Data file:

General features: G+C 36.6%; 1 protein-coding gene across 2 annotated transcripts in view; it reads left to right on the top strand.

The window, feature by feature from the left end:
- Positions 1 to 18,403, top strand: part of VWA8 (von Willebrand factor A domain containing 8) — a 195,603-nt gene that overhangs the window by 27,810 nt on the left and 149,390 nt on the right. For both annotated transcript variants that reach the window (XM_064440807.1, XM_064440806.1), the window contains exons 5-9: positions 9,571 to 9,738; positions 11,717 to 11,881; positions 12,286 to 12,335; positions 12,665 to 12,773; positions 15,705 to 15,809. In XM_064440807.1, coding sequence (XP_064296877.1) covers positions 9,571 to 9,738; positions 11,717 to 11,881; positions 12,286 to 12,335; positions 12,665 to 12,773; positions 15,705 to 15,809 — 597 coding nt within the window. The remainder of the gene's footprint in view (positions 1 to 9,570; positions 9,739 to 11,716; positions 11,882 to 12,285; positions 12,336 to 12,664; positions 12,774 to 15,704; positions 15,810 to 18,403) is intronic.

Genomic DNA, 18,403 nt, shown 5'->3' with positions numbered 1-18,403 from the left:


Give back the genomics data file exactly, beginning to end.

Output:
General features: G+C 36.6%; 1 protein-coding gene across 2 annotated transcripts in view; it reads left to right on the top strand.

The window, feature by feature from the left end:
- Positions 1 to 18,403, top strand: part of VWA8 (von Willebrand factor A domain containing 8) — a 195,603-nt gene that overhangs the window by 27,810 nt on the left and 149,390 nt on the right. For both annotated transcript variants that reach the window (XM_064440807.1, XM_064440806.1), the window contains exons 5-9: positions 9,571 to 9,738; positions 11,717 to 11,881; positions 12,286 to 12,335; positions 12,665 to 12,773; positions 15,705 to 15,809. In XM_064440807.1, coding sequence (XP_064296877.1) covers positions 9,571 to 9,738; positions 11,717 to 11,881; positions 12,286 to 12,335; positions 12,665 to 12,773; positions 15,705 to 15,809 — 597 coding nt within the window. The remainder of the gene's footprint in view (positions 1 to 9,570; positions 9,739 to 11,716; positions 11,882 to 12,285; positions 12,336 to 12,664; positions 12,774 to 15,704; positions 15,810 to 18,403) is intronic.

Genomic DNA, 18,403 nt, shown 5'->3' with positions numbered 1-18,403 from the left: